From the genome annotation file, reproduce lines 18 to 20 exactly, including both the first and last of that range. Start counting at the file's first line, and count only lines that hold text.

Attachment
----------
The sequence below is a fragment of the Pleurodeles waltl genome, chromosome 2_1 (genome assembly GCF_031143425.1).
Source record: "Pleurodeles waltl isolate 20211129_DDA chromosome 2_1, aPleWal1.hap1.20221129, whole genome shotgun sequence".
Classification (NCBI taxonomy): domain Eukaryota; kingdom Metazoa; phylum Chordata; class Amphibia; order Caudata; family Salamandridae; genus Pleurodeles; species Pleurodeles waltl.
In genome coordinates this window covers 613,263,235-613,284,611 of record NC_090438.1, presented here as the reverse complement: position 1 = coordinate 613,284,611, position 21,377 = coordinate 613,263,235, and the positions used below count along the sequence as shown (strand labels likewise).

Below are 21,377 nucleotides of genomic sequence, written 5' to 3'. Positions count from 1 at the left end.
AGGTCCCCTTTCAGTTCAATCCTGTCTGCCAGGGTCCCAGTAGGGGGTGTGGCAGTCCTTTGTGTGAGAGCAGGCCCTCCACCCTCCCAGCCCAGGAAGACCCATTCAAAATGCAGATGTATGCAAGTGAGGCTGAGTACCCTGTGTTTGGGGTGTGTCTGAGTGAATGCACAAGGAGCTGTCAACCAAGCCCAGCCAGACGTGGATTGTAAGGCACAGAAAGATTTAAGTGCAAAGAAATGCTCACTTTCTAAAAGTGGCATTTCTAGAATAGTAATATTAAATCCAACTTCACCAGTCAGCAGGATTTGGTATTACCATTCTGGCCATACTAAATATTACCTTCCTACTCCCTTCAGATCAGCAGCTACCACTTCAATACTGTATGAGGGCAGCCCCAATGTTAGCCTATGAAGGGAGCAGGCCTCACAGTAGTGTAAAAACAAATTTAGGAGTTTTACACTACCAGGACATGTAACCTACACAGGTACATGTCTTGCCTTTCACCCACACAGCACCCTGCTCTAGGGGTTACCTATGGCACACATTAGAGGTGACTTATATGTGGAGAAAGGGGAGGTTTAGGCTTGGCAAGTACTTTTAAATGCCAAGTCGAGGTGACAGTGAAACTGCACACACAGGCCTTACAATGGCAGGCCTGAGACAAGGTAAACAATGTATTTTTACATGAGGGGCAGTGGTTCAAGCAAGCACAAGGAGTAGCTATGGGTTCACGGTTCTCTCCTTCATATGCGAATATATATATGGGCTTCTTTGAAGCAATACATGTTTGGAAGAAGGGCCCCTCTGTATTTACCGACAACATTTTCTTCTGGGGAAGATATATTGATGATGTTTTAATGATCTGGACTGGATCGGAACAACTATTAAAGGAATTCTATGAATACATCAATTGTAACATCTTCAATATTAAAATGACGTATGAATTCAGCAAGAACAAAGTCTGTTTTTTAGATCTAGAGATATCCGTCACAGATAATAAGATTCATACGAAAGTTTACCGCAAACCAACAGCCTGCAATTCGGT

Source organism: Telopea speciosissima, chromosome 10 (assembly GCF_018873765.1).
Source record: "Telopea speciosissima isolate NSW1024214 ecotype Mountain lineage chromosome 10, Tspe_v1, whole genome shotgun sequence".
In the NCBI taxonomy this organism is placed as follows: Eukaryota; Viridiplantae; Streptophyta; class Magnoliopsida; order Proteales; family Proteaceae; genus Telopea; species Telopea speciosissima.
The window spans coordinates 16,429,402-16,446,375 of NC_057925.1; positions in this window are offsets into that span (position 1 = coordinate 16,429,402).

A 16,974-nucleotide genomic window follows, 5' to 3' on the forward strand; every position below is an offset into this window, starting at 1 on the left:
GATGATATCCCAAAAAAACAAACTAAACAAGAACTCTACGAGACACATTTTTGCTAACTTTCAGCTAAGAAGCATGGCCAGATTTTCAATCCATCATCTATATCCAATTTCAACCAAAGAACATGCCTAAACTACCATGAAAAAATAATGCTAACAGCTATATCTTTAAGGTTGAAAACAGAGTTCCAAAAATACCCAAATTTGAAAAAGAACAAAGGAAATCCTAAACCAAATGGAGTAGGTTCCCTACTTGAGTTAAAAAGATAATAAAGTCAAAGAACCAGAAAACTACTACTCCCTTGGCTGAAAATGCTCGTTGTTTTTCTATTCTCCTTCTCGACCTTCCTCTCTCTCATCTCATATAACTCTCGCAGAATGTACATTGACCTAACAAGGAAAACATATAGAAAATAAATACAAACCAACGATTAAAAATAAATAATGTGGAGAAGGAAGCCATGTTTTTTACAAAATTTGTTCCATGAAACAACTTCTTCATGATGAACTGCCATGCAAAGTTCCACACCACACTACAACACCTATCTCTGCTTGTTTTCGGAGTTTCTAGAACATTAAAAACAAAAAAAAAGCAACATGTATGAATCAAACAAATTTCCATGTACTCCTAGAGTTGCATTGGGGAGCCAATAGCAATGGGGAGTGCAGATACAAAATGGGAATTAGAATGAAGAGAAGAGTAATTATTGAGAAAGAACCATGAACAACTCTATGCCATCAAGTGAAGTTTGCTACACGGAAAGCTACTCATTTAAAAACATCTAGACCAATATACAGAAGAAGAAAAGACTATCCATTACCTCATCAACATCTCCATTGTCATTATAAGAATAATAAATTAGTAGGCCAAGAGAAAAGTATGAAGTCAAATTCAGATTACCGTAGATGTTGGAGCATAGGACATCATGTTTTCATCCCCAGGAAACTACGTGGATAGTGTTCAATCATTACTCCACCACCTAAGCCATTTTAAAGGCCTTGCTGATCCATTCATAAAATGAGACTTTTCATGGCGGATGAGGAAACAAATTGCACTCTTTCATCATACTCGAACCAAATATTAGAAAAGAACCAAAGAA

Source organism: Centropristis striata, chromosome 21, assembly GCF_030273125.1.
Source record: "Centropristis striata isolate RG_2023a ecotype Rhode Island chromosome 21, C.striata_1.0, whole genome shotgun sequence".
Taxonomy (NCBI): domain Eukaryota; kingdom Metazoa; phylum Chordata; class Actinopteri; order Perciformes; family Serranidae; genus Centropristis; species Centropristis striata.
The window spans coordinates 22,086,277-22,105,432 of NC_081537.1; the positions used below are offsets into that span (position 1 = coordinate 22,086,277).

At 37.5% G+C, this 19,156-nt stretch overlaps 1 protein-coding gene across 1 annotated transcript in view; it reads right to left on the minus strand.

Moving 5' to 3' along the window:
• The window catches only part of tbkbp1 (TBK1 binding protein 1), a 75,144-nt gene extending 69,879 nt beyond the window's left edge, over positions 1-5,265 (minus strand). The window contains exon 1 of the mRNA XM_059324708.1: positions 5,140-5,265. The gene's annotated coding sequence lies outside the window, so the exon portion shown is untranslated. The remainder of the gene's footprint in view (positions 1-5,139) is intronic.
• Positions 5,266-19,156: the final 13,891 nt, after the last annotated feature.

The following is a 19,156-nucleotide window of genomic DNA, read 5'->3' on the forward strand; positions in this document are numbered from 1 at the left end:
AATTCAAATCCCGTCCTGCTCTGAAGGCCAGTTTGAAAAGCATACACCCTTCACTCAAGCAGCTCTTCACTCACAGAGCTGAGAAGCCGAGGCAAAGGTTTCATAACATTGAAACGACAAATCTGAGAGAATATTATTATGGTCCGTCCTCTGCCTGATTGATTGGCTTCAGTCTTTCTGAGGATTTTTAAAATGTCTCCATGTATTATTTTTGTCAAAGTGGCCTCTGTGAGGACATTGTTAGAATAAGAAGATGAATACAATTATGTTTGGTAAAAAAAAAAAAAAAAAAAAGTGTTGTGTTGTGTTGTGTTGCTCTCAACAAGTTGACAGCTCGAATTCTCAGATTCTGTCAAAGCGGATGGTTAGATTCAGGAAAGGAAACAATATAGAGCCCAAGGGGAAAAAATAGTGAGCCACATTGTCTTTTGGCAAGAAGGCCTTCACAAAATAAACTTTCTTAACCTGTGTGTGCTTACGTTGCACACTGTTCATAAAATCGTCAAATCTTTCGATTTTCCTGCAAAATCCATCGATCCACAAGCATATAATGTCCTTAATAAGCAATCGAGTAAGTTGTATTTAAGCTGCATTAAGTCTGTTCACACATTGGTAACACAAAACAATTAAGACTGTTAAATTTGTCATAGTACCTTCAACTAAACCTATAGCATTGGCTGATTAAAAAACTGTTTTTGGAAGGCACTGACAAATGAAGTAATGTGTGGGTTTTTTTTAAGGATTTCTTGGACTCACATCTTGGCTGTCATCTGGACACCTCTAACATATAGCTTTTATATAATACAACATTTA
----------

Moving 5' to 3' along the window:
• The window catches only part of tbkbp1 (TBK1 binding protein 1), a 75,144-nt gene extending 69,879 nt beyond the window's left edge, over positions 1-5,265 (minus strand). The window contains exon 1 of the mRNA XM_059324708.1: positions 5,140-5,265. The gene's annotated coding sequence lies outside the window, so the exon portion shown is untranslated. The remainder of the gene's footprint in view (positions 1-5,139) is intronic.
• Positions 5,266-19,156: the final 13,891 nt, after the last annotated feature.